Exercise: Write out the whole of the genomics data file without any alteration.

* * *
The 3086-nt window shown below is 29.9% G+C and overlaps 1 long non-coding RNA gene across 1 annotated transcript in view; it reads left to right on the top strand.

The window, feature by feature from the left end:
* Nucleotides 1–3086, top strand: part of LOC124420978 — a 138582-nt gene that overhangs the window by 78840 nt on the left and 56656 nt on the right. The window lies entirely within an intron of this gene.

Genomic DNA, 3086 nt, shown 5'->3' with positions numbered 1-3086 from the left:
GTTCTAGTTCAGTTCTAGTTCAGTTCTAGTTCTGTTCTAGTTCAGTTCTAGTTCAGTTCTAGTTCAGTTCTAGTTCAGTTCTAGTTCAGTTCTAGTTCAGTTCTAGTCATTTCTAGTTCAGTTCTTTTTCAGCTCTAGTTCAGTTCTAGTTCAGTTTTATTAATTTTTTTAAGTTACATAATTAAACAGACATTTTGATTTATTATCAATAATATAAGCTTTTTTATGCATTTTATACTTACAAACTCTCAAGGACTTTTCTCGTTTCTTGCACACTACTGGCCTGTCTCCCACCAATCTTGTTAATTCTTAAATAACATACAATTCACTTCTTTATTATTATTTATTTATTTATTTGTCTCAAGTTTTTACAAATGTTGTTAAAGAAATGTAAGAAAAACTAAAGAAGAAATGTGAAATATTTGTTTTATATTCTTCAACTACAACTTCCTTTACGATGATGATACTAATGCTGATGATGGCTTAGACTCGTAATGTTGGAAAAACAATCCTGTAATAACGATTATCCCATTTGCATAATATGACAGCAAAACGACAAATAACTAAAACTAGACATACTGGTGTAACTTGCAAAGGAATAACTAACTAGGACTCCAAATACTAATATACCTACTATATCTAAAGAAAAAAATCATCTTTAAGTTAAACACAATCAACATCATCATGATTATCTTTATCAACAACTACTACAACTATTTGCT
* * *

The 3086-nt window shown below is 29.9% G+C and overlaps 1 long non-coding RNA gene across 1 annotated transcript in view; it reads left to right on the top strand.

The window, feature by feature from the left end:
* Nucleotides 1–3086, top strand: part of LOC124420978 — a 138582-nt gene that overhangs the window by 78840 nt on the left and 56656 nt on the right. The window lies entirely within an intron of this gene.

Genomic DNA, 3086 nt, shown 5'->3' with positions numbered 1-3086 from the left:
GTTCTAGTTCAGTTCTAGTTCAGTTCTAGTTCTGTTCTAGTTCAGTTCTAGTTCAGTTCTAGTTCAGTTCTAGTTCAGTTCTAGTTCAGTTCTAGTTCAGTTCTAGTCATTTCTAGTTCAGTTCTTTTTCAGCTCTAGTTCAGTTCTAGTTCAGTTTTATTAATTTTTTTAAGTTACATAATTAAACAGACATTTTGATTTATTATCAATAATATAAGCTTTTTTATGCATTTTATACTTACAAACTCTCAAGGACTTTTCTCGTTTCTTGCACACTACTGGCCTGTCTCCCACCAATCTTGTTAATTCTTAAATAACATACAATTCACTTCTTTATTATTATTTATTTATTTATTTGTCTCAAGTTTTTACAAATGTTGTTAAAGAAATGTAAGAAAAACTAAAGAAGAAATGTGAAATATTTGTTTTATATTCTTCAACTACAACTTCCTTTACGATGATGATACTAATGCTGATGATGGCTTAGACTCGTAATGTTGGAAAAACAATCCTGTAATAACGATTATCCCATTTGCATAATATGACAGCAAAACGACAAATAACTAAAACTAGACATACTGGTGTAACTTGCAAAGGAATAACTAACTAGGACTCCAAATACTAATATACCTACTATATCTAAAGAAAAAAATCATCTTTAAGTTAAACACAATCAACATCATCATGATTATCTTTATCAACAACTACTACAACTATTTGCT